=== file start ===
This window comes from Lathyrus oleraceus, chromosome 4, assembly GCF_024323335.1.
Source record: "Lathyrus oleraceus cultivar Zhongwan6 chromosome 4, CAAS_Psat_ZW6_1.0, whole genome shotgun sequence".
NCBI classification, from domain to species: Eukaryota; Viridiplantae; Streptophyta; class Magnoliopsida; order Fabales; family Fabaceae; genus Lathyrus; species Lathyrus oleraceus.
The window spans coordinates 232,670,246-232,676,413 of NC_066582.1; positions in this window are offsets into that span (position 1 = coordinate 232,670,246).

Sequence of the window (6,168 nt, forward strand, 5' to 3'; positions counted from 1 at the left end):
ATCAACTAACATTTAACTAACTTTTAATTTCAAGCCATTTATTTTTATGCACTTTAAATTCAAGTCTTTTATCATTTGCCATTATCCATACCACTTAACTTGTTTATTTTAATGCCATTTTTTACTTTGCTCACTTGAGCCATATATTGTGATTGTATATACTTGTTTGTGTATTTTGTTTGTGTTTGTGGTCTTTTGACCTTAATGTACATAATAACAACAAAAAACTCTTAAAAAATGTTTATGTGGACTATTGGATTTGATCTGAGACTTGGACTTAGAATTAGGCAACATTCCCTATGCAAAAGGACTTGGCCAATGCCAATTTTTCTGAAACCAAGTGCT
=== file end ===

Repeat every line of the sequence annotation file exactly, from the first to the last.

This window comes from Lathyrus oleraceus, chromosome 4, assembly GCF_024323335.1.
Source record: "Lathyrus oleraceus cultivar Zhongwan6 chromosome 4, CAAS_Psat_ZW6_1.0, whole genome shotgun sequence".
NCBI classification, from domain to species: Eukaryota; Viridiplantae; Streptophyta; class Magnoliopsida; order Fabales; family Fabaceae; genus Lathyrus; species Lathyrus oleraceus.
The window spans coordinates 232,670,246-232,676,413 of NC_066582.1; positions in this window are offsets into that span (position 1 = coordinate 232,670,246).

Sequence of the window (6,168 nt, forward strand, 5' to 3'; positions counted from 1 at the left end):
ATCAACTAACATTTAACTAACTTTTAATTTCAAGCCATTTATTTTTATGCACTTTAAATTCAAGTCTTTTATCATTTGCCATTATCCATACCACTTAACTTGTTTATTTTAATGCCATTTTTTACTTTGCTCACTTGAGCCATATATTGTGATTGTATATACTTGTTTGTGTATTTTGTTTGTGTTTGTGGTCTTTTGACCTTAATGTACATAATAACAACAAAAAACTCTTAAAAAATGTTTATGTGGACTATTGGATTTGATCTGAGACTTGGACTTAGAATTAGGCAACATTCCCTATGCAAAAGGACTTGGCCAATGCCAATTTTTCTGAAACCAAGTGCT